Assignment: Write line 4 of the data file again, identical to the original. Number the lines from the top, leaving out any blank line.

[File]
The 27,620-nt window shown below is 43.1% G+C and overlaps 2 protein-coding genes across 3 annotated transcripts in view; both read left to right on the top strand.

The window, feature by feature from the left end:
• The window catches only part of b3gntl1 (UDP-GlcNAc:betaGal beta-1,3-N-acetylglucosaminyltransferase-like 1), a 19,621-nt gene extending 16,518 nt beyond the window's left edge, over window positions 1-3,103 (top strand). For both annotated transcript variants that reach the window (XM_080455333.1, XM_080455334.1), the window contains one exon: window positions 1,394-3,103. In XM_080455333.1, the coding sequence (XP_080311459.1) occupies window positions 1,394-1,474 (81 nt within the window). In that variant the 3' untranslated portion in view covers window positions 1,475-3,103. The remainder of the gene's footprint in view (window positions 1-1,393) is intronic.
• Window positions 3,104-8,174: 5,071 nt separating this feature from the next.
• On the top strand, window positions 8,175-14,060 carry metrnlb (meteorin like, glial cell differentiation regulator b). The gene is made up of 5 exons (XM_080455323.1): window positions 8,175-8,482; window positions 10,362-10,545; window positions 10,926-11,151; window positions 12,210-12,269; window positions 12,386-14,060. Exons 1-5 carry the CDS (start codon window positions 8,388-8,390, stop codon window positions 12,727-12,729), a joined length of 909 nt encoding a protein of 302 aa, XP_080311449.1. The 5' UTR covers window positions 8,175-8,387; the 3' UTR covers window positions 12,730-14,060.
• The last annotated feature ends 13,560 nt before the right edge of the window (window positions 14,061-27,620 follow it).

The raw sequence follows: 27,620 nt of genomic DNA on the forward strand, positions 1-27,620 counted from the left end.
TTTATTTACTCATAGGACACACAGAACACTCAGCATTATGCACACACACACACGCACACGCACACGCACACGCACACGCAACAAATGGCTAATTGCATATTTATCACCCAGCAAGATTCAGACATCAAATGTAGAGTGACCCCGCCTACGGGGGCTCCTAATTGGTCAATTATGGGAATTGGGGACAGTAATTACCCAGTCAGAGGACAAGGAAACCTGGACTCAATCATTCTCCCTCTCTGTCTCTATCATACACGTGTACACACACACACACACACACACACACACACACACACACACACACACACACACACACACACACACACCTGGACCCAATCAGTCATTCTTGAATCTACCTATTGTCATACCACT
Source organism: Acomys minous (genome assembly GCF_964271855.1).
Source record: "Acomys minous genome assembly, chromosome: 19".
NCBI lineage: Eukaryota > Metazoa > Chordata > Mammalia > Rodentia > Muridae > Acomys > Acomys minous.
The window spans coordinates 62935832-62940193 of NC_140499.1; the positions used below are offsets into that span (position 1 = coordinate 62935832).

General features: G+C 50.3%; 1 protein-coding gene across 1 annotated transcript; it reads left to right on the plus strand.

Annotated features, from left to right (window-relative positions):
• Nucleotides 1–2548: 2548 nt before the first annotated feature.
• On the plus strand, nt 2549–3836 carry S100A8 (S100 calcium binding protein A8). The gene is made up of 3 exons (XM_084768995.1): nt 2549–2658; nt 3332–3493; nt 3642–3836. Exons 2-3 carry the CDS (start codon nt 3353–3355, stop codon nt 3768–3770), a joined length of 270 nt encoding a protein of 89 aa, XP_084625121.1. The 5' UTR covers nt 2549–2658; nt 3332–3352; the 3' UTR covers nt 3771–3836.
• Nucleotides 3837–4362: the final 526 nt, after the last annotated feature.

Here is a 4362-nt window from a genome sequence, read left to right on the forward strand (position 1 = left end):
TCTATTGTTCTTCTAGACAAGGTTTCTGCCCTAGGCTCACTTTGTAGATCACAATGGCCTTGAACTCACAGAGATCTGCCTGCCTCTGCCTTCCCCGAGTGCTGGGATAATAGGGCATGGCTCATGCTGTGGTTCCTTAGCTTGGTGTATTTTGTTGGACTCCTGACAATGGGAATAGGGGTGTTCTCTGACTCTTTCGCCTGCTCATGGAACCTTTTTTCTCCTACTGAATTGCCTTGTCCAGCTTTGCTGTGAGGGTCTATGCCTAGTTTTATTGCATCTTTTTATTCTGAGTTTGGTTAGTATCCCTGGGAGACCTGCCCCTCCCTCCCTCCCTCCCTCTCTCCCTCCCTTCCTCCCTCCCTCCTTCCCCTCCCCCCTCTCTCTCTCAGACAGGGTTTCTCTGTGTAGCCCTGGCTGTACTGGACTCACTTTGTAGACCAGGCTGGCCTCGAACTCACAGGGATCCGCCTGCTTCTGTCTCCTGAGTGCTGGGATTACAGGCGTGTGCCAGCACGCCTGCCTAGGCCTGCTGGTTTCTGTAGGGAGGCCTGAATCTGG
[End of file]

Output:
• Window positions 3,104-8,174: 5,071 nt separating this feature from the next.